The Chapel Parallel Programming Language


Contributing to the Chapel Project

1. Where to start
Everyone interested in contributing to the Chapel project should start from a user's perspective. If you aren't already familiar with the Chapel language, see How Can I Learn Chapel?  If you don't already have access to a Chapel compiler, download and install a copy, ensuring that you can compile and run example programs.
2. Write a Chapel program of your own
Now that you have a working installation of Chapel, try writing your favorite benchmark, test case, or homework assignment in Chapel. This experience may cause you to run into something you find poorly documented, a bug, or a performance surprise. Filing these as GitHub Issues is a great starting point for contributing to the project. Sometimes this process will lead you to find issues that you can fix yourself, since you're already familiar with the problem.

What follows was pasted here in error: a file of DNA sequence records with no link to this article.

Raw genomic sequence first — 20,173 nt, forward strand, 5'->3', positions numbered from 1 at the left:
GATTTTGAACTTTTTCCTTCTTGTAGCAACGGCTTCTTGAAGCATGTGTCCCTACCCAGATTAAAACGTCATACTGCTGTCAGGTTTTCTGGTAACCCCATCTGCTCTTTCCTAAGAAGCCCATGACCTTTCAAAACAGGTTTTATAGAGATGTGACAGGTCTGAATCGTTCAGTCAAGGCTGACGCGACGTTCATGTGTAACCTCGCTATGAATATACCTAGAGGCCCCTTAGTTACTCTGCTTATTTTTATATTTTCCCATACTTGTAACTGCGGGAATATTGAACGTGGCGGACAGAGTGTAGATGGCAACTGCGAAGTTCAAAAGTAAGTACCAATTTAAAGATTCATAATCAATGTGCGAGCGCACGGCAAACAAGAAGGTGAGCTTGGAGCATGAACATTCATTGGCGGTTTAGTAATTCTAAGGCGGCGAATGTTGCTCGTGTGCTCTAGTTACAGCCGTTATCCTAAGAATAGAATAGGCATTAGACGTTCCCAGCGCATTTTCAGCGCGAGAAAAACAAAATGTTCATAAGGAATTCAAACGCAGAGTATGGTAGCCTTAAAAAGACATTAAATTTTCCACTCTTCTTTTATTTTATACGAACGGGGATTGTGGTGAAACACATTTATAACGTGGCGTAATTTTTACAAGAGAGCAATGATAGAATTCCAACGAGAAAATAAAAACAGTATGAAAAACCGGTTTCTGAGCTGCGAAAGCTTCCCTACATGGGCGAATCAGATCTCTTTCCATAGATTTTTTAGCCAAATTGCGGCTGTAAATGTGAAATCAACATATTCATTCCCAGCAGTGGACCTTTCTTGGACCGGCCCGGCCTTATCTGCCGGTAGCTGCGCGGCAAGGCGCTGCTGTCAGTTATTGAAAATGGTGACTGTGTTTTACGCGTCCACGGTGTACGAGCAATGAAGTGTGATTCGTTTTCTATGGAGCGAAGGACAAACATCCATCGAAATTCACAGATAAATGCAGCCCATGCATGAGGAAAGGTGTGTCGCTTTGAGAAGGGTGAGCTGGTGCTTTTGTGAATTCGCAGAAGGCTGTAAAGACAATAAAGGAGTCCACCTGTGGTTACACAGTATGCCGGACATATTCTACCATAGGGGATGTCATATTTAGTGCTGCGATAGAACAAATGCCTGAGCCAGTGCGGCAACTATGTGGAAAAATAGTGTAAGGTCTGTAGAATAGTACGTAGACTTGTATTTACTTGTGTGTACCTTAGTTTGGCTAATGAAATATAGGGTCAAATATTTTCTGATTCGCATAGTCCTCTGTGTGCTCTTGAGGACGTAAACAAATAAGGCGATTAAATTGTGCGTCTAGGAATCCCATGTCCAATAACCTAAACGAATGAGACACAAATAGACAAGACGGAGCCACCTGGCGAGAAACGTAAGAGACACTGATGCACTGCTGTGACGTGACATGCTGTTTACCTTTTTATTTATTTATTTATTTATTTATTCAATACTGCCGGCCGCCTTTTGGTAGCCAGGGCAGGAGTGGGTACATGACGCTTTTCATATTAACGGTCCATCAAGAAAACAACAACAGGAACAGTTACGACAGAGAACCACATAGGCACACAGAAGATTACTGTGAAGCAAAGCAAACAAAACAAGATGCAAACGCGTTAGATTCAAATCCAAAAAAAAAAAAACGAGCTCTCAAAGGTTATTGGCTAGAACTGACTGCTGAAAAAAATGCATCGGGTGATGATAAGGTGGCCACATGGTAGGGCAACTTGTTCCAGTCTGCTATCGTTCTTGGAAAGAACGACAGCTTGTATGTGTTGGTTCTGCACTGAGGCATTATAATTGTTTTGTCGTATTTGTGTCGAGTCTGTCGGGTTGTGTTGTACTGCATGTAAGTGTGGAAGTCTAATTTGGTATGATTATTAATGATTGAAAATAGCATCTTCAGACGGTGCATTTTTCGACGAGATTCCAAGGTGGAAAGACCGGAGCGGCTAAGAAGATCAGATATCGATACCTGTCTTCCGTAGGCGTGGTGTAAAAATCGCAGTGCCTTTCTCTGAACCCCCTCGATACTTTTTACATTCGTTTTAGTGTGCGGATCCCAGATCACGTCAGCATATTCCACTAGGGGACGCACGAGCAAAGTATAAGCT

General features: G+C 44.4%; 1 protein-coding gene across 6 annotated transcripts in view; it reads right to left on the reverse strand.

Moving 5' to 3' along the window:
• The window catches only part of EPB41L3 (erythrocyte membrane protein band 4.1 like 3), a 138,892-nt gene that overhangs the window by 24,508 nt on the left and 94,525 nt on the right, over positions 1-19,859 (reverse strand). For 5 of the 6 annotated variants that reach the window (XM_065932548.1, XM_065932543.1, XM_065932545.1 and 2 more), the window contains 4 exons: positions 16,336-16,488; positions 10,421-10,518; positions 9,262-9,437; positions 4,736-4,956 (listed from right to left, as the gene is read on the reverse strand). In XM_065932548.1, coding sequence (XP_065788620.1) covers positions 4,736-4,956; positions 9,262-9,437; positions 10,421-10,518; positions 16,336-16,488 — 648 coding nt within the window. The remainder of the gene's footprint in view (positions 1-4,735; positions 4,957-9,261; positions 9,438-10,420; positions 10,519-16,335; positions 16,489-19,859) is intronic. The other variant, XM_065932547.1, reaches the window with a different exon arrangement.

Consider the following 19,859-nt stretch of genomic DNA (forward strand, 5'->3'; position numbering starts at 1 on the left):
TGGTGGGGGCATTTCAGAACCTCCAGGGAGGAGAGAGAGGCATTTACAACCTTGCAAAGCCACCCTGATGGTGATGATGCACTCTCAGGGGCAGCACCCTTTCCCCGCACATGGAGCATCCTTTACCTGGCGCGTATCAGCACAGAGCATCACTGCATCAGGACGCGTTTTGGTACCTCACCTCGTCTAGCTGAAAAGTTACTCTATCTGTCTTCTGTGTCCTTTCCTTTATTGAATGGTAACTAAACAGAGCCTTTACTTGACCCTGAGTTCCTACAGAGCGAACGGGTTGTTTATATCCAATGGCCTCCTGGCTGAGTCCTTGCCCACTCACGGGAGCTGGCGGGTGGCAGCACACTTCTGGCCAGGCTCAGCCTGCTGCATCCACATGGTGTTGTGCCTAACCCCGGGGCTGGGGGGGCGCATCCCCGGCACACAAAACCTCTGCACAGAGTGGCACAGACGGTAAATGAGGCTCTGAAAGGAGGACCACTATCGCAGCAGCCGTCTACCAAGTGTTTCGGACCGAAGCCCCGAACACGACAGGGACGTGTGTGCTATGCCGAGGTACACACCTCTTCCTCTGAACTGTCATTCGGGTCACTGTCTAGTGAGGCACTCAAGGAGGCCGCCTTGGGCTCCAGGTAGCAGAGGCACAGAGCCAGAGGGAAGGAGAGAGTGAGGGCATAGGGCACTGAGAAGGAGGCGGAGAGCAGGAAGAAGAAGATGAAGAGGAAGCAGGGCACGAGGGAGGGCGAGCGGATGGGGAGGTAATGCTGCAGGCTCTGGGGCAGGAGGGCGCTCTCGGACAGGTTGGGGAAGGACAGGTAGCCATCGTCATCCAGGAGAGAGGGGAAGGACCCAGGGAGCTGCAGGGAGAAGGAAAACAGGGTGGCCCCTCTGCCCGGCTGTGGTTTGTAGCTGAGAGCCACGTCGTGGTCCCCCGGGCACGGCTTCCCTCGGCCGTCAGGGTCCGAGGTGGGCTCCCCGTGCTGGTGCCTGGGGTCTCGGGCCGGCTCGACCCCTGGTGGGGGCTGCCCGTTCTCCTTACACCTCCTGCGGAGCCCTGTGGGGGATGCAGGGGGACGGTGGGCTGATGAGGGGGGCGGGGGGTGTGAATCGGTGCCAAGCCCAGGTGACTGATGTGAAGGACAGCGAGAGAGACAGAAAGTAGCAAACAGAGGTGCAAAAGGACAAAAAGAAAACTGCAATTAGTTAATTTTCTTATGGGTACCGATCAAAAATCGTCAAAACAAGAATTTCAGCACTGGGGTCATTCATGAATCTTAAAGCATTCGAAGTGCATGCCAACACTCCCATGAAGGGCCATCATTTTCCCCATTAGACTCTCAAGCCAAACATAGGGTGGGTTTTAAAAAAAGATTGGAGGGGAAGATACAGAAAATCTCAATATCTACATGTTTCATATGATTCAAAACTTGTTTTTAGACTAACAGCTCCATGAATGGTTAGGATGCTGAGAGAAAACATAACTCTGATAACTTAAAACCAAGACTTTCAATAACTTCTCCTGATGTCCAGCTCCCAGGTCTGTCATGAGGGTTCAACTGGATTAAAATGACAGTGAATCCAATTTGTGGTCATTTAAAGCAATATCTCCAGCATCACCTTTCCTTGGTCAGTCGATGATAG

3. Learn the mechanics of contributing
Now that you've written your own Chapel program, familiarize yourself with Chapel's contributor guidelines. If you want to observe how the development process works, browse (and optionally subscribe to) GitHub issues and pull requests.
4. Find a task to work on
Now that you're familiar with Chapel and the process for contributing, see if you can find a GitHub issue with the good first issue label that you think you can make progress on. Alternatively, if you have a feature or improvement to Chapel that you'd like to propose (e.g., a new library you'd like to provide), open a GitHub issue doing so to get buy-in for the effort. It's OK to ask for help with issues, but please see the "Dos and Don'ts" section below first.
"I want to contribute a library to Chapel, should I open a PR?"
No, you should start your library as a mason package. Introducing a new standard library to be distributed with Chapel is an effort that requires significant community discussion.

Dos and Don'ts of Early Interactions with the Community